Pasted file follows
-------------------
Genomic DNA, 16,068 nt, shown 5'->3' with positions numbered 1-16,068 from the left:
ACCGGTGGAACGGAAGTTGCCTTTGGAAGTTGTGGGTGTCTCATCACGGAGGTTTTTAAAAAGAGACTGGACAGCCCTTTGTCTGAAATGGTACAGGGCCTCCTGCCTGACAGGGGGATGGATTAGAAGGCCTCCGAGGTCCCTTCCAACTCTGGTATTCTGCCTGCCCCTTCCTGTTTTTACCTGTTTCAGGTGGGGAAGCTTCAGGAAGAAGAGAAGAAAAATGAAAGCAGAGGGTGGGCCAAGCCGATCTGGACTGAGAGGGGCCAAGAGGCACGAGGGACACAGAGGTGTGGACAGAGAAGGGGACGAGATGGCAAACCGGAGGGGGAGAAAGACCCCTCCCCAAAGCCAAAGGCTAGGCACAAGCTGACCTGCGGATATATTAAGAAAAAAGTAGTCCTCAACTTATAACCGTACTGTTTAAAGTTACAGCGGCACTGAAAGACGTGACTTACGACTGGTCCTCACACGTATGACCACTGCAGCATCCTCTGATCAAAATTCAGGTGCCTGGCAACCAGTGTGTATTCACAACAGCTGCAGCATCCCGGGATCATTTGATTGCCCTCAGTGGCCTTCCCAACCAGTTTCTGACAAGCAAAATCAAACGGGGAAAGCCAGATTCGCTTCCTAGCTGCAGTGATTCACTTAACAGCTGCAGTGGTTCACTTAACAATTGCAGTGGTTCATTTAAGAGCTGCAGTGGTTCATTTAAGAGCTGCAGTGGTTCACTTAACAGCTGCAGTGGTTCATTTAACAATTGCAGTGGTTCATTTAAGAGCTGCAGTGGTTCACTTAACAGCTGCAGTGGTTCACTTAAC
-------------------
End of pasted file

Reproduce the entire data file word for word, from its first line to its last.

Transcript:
Genomic DNA, 16,068 nt, shown 5'->3' with positions numbered 1-16,068 from the left:
ACCGGTGGAACGGAAGTTGCCTTTGGAAGTTGTGGGTGTCTCATCACGGAGGTTTTTAAAAAGAGACTGGACAGCCCTTTGTCTGAAATGGTACAGGGCCTCCTGCCTGACAGGGGGATGGATTAGAAGGCCTCCGAGGTCCCTTCCAACTCTGGTATTCTGCCTGCCCCTTCCTGTTTTTACCTGTTTCAGGTGGGGAAGCTTCAGGAAGAAGAGAAGAAAAATGAAAGCAGAGGGTGGGCCAAGCCGATCTGGACTGAGAGGGGCCAAGAGGCACGAGGGACACAGAGGTGTGGACAGAGAAGGGGACGAGATGGCAAACCGGAGGGGGAGAAAGACCCCTCCCCAAAGCCAAAGGCTAGGCACAAGCTGACCTGCGGATATATTAAGAAAAAAGTAGTCCTCAACTTATAACCGTACTGTTTAAAGTTACAGCGGCACTGAAAGACGTGACTTACGACTGGTCCTCACACGTATGACCACTGCAGCATCCTCTGATCAAAATTCAGGTGCCTGGCAACCAGTGTGTATTCACAACAGCTGCAGCATCCCGGGATCATTTGATTGCCCTCAGTGGCCTTCCCAACCAGTTTCTGACAAGCAAAATCAAACGGGGAAAGCCAGATTCGCTTCCTAGCTGCAGTGATTCACTTAACAGCTGCAGTGGTTCACTTAACAATTGCAGTGGTTCATTTAAGAGCTGCAGTGGTTCATTTAAGAGCTGCAGTGGTTCACTTAACAGCTGCAGTGGTTCATTTAACAATTGCAGTGGTTCATTTAAGAGCTGCAGTGGTTCACTTAACAGCTGCAGTGGTTCACTTAAC